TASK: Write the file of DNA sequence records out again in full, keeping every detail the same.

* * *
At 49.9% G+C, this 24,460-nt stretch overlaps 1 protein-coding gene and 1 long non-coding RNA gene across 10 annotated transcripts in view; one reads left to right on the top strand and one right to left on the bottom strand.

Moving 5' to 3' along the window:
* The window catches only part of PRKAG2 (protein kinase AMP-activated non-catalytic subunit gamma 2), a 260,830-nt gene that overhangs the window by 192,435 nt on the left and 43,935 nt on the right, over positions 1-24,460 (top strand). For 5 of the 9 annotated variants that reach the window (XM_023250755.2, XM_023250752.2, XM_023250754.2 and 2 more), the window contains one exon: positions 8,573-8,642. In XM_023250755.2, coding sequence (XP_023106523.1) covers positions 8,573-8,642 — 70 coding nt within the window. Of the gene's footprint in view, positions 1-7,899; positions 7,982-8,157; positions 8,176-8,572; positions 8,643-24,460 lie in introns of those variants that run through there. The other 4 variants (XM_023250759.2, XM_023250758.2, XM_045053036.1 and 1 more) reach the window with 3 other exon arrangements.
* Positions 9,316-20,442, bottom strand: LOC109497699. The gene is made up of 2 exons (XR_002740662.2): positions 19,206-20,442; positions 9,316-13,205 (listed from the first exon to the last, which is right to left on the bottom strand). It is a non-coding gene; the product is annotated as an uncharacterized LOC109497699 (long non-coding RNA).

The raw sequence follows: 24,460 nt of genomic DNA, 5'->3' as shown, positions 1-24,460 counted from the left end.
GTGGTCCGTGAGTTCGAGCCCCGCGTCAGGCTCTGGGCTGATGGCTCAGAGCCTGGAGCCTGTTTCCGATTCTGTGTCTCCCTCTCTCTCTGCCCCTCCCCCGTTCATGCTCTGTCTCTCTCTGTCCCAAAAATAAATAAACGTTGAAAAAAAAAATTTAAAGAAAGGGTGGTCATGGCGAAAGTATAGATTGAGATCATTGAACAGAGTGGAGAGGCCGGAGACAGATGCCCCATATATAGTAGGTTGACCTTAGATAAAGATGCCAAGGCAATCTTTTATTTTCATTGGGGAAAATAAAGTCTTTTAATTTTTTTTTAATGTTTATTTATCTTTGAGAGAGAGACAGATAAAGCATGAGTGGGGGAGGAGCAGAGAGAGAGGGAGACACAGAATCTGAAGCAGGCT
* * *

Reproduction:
At 49.9% G+C, this 24,460-nt stretch overlaps 1 protein-coding gene and 1 long non-coding RNA gene across 10 annotated transcripts in view; one reads left to right on the top strand and one right to left on the bottom strand.

Moving 5' to 3' along the window:
* The window catches only part of PRKAG2 (protein kinase AMP-activated non-catalytic subunit gamma 2), a 260,830-nt gene that overhangs the window by 192,435 nt on the left and 43,935 nt on the right, over positions 1-24,460 (top strand). For 5 of the 9 annotated variants that reach the window (XM_023250755.2, XM_023250752.2, XM_023250754.2 and 2 more), the window contains one exon: positions 8,573-8,642. In XM_023250755.2, coding sequence (XP_023106523.1) covers positions 8,573-8,642 — 70 coding nt within the window. Of the gene's footprint in view, positions 1-7,899; positions 7,982-8,157; positions 8,176-8,572; positions 8,643-24,460 lie in introns of those variants that run through there. The other 4 variants (XM_023250759.2, XM_023250758.2, XM_045053036.1 and 1 more) reach the window with 3 other exon arrangements.
* Positions 9,316-20,442, bottom strand: LOC109497699. The gene is made up of 2 exons (XR_002740662.2): positions 19,206-20,442; positions 9,316-13,205 (listed from the first exon to the last, which is right to left on the bottom strand). It is a non-coding gene; the product is annotated as an uncharacterized LOC109497699 (long non-coding RNA).

The raw sequence follows: 24,460 nt of genomic DNA, 5'->3' as shown, positions 1-24,460 counted from the left end.
GTGGTCCGTGAGTTCGAGCCCCGCGTCAGGCTCTGGGCTGATGGCTCAGAGCCTGGAGCCTGTTTCCGATTCTGTGTCTCCCTCTCTCTCTGCCCCTCCCCCGTTCATGCTCTGTCTCTCTCTGTCCCAAAAATAAATAAACGTTGAAAAAAAAAATTTAAAGAAAGGGTGGTCATGGCGAAAGTATAGATTGAGATCATTGAACAGAGTGGAGAGGCCGGAGACAGATGCCCCATATATAGTAGGTTGACCTTAGATAAAGATGCCAAGGCAATCTTTTATTTTCATTGGGGAAAATAAAGTCTTTTAATTTTTTTTTAATGTTTATTTATCTTTGAGAGAGAGACAGATAAAGCATGAGTGGGGGAGGAGCAGAGAGAGAGGGAGACACAGAATCTGAAGCAGGCT